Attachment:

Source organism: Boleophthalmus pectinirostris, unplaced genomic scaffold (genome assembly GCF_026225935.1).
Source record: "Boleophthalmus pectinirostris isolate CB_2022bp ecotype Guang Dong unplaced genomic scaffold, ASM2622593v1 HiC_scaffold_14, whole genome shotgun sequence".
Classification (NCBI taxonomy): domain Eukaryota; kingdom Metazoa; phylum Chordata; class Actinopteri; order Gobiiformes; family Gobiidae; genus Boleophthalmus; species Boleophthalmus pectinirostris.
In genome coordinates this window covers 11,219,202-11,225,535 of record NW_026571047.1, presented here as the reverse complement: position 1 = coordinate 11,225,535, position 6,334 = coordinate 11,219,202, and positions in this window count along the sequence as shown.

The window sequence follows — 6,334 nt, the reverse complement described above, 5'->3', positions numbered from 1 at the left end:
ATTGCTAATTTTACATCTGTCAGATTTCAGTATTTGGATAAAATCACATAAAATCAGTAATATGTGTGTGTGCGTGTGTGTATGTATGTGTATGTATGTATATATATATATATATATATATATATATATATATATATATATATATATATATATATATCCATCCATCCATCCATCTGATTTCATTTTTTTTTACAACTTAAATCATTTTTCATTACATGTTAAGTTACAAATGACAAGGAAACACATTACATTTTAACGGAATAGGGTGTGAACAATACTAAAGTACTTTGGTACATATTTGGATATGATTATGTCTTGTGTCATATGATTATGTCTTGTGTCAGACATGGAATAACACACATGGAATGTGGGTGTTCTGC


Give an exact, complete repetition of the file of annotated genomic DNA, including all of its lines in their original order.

Source organism: Boleophthalmus pectinirostris, unplaced genomic scaffold (genome assembly GCF_026225935.1).
Source record: "Boleophthalmus pectinirostris isolate CB_2022bp ecotype Guang Dong unplaced genomic scaffold, ASM2622593v1 HiC_scaffold_14, whole genome shotgun sequence".
Classification (NCBI taxonomy): domain Eukaryota; kingdom Metazoa; phylum Chordata; class Actinopteri; order Gobiiformes; family Gobiidae; genus Boleophthalmus; species Boleophthalmus pectinirostris.
In genome coordinates this window covers 11,219,202-11,225,535 of record NW_026571047.1, presented here as the reverse complement: position 1 = coordinate 11,225,535, position 6,334 = coordinate 11,219,202, and positions in this window count along the sequence as shown.

The window sequence follows — 6,334 nt, the reverse complement described above, 5'->3', positions numbered from 1 at the left end:
ATTGCTAATTTTACATCTGTCAGATTTCAGTATTTGGATAAAATCACATAAAATCAGTAATATGTGTGTGTGCGTGTGTGTATGTATGTGTATGTATGTATATATATATATATATATATATATATATATATATATATATATATATATATATATATATCCATCCATCCATCCATCTGATTTCATTTTTTTTTACAACTTAAATCATTTTTCATTACATGTTAAGTTACAAATGACAAGGAAACACATTACATTTTAACGGAATAGGGTGTGAACAATACTAAAGTACTTTGGTACATATTTGGATATGATTATGTCTTGTGTCATATGATTATGTCTTGTGTCAGACATGGAATAACACACATGGAATGTGGGTGTTCTGC